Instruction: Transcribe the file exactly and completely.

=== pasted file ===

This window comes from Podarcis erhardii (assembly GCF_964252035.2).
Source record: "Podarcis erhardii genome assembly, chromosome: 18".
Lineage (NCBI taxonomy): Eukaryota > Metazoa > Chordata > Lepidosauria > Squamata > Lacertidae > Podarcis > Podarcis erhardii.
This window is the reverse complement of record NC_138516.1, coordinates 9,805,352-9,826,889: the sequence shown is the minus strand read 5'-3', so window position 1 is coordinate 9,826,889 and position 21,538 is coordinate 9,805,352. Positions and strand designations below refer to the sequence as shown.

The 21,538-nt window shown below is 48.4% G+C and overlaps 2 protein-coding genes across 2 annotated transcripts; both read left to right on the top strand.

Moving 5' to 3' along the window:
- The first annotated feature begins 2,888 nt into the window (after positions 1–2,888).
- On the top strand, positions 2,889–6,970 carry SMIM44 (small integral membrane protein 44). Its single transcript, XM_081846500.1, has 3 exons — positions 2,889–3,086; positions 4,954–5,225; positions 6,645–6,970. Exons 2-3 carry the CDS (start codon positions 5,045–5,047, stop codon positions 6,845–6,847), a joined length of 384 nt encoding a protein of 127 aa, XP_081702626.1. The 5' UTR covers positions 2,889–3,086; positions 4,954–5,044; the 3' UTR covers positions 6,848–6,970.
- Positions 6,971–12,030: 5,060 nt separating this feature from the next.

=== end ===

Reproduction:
This window comes from Podarcis erhardii (assembly GCF_964252035.2).
Source record: "Podarcis erhardii genome assembly, chromosome: 18".
Lineage (NCBI taxonomy): Eukaryota > Metazoa > Chordata > Lepidosauria > Squamata > Lacertidae > Podarcis > Podarcis erhardii.
This window is the reverse complement of record NC_138516.1, coordinates 9,805,352-9,826,889: the sequence shown is the minus strand read 5'-3', so window position 1 is coordinate 9,826,889 and position 21,538 is coordinate 9,805,352. Positions and strand designations below refer to the sequence as shown.

The 21,538-nt window shown below is 48.4% G+C and overlaps 2 protein-coding genes across 2 annotated transcripts; both read left to right on the top strand.

Moving 5' to 3' along the window:
- The first annotated feature begins 2,888 nt into the window (after positions 1–2,888).
- On the top strand, positions 2,889–6,970 carry SMIM44 (small integral membrane protein 44). Its single transcript, XM_081846500.1, has 3 exons — positions 2,889–3,086; positions 4,954–5,225; positions 6,645–6,970. Exons 2-3 carry the CDS (start codon positions 5,045–5,047, stop codon positions 6,845–6,847), a joined length of 384 nt encoding a protein of 127 aa, XP_081702626.1. The 5' UTR covers positions 2,889–3,086; positions 4,954–5,044; the 3' UTR covers positions 6,848–6,970.
- Positions 6,971–12,030: 5,060 nt separating this feature from the next.